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Frederik Meijer Gardens and Sculpture Park launches $115m expansion

The successful $115m capital campaign for the Tod Williams and Billie Tsien-designed project includes funds for future acquisitions

Victoria Stapley-Brown

Marshall Fredericks, Leaping Gazelle Fountain (Rabbit, Hawk, Grouse, Otter) (1936, cast 1995) at the Frederik Meijer Gardens & Sculpture Park Marshall Fredericks, photo by William J. Hebert

The Frederik Meijer Gardens and Sculpture Park in Grand Rapids, Michigan is getting a major upgrade thanks to a successful $115m fundraising campaign, which will allow it to show off recent acquisitions and support the 750,000 annual visitors it has welcomed for three consecutive years—nearly four times the number it was designed for when it opened in 1995. The four-year building project, which launched in September, includes new education and visitor centres, an expansion of the current indoor exhibition space and a transportation centre on the Meijer Gardens’ 158-acre main campus, designed by the New York-based Tod Williams Billie Tsien Architects.

The two-year capital campaign—given the warm and fuzzy title of Welcoming the World: Honoring a Legacy of Love—was raised through donations of all sizes, says the Meijer Gardens’ vice president, Joseph Becherer, including 100% participation from the 32-member board and the management team, and spearheaded by gifts from the Meijer family, who founded a chain of superstores and markets in Michigan, as well as the gardens.

The capital campaign, though “primarily related to the building”, also has a dedicated allocation for “mission dollars”, Becherer says, which provides the funds needed for new gardens and sculpture acquisitions, and to reinstall works in the permanent collection.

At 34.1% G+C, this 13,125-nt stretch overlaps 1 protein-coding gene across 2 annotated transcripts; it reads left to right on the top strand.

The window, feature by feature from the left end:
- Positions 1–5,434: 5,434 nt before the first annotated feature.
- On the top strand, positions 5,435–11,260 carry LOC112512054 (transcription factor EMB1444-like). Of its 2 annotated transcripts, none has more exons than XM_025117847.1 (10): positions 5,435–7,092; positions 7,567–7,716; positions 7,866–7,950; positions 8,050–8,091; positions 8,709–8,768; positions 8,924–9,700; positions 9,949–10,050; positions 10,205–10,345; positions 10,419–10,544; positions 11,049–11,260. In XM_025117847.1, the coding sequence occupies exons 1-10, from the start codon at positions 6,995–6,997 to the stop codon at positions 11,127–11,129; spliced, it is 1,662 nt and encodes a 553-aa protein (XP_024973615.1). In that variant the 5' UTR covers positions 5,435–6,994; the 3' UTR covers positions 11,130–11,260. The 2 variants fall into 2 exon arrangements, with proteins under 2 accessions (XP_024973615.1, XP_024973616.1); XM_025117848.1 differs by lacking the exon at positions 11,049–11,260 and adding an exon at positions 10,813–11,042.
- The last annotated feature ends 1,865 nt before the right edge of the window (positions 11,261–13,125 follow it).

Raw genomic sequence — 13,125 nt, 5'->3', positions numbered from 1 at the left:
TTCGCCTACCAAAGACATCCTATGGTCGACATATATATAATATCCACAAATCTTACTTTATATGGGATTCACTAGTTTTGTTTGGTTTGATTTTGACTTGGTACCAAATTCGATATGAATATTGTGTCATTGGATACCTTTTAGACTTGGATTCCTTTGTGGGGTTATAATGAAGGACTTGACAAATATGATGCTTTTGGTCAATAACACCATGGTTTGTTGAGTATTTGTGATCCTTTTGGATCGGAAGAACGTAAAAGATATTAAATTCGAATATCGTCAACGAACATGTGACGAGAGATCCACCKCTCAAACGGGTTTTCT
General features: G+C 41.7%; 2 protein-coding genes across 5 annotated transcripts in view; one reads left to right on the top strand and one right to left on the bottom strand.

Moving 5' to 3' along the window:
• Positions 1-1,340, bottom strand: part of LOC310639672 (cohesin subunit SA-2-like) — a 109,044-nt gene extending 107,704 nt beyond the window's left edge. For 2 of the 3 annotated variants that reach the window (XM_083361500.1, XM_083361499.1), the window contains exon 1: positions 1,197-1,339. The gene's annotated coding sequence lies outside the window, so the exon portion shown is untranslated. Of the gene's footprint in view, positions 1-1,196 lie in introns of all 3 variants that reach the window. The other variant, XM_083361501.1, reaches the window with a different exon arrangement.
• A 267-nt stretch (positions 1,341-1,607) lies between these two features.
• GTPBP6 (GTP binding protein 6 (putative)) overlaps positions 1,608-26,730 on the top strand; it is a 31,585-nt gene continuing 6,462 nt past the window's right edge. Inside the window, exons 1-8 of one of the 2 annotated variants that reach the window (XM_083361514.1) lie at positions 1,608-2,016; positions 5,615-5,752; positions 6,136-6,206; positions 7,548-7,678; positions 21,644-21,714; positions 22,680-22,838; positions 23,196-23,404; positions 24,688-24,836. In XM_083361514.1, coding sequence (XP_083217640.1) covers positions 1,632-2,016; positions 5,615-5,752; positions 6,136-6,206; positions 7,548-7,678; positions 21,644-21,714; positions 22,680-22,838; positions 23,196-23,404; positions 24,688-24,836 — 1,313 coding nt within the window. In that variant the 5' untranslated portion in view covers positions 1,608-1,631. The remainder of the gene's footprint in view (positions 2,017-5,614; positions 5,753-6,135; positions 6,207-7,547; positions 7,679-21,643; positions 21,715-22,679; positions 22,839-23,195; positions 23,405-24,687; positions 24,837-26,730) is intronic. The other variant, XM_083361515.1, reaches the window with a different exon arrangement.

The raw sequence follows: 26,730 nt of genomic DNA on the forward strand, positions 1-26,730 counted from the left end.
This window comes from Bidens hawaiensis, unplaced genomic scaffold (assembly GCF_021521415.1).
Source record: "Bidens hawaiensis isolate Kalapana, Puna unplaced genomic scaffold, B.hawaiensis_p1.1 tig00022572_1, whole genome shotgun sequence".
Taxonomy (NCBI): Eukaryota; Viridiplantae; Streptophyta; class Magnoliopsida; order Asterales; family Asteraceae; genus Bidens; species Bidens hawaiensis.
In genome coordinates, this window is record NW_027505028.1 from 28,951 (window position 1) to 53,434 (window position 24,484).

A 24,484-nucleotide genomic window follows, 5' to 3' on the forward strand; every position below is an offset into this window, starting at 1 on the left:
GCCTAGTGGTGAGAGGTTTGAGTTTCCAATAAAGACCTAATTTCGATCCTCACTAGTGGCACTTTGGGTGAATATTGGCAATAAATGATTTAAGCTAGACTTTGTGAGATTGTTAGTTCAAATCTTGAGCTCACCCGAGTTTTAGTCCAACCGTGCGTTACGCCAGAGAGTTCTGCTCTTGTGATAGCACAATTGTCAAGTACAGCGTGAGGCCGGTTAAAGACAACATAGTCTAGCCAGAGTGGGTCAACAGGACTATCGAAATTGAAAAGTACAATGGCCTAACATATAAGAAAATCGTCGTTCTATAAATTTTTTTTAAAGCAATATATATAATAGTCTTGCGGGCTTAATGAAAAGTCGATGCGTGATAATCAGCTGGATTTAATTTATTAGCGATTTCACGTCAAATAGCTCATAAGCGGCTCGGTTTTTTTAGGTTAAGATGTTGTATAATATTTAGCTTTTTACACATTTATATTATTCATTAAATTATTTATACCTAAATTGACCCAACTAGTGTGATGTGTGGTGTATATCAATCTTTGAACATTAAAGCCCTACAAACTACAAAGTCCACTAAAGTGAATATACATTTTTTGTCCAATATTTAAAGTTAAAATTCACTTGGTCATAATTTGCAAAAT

The garden revamp will allow the institution to display recent acquisitions and sculptures that have not yet been shown to the public by artists such as Georges Minne and Joel Shapiro, and relocate around 20 to 30 pieces from the permanent collection throughout the gardens. “We have been acquiring with the notion for a couple of years that we hope to have some new environments in which to place the works,” Becherer says.

The renovation and expansion of an existing indoor gallery will allow the institution to carefully store and show off a major recent acquisition: the archives of Beverly Pepper, given to the Meijer Gardens by the nonagenarian sculptor last year, which includes drawings, prints, notebooks and sketches of her sculptures from the past seven decades. The Meijer Gardens has planned an exhibition drawn from the archives for 2 February-19 April 2018. The institution will also be able to host more travelling exhibitions.

Work on the transportation centre, the amphitheatre and the new 20,000 sq. ft education centre launched last month and is due to be completed in 2018, construction on the new 60,000 sq. foot visitor centre is planned for 2018-20 and work on the new English Perennial Gardens and the expansion of the existing building with indoor gallery spaces is scheduled for 2020-21. The Meijer Gardens has planned the new facilities to accommodate 1.2 million to 1.5 million annual visitors. “There’s a lot of energy here—there’s a lot of excitement,” Becherer says.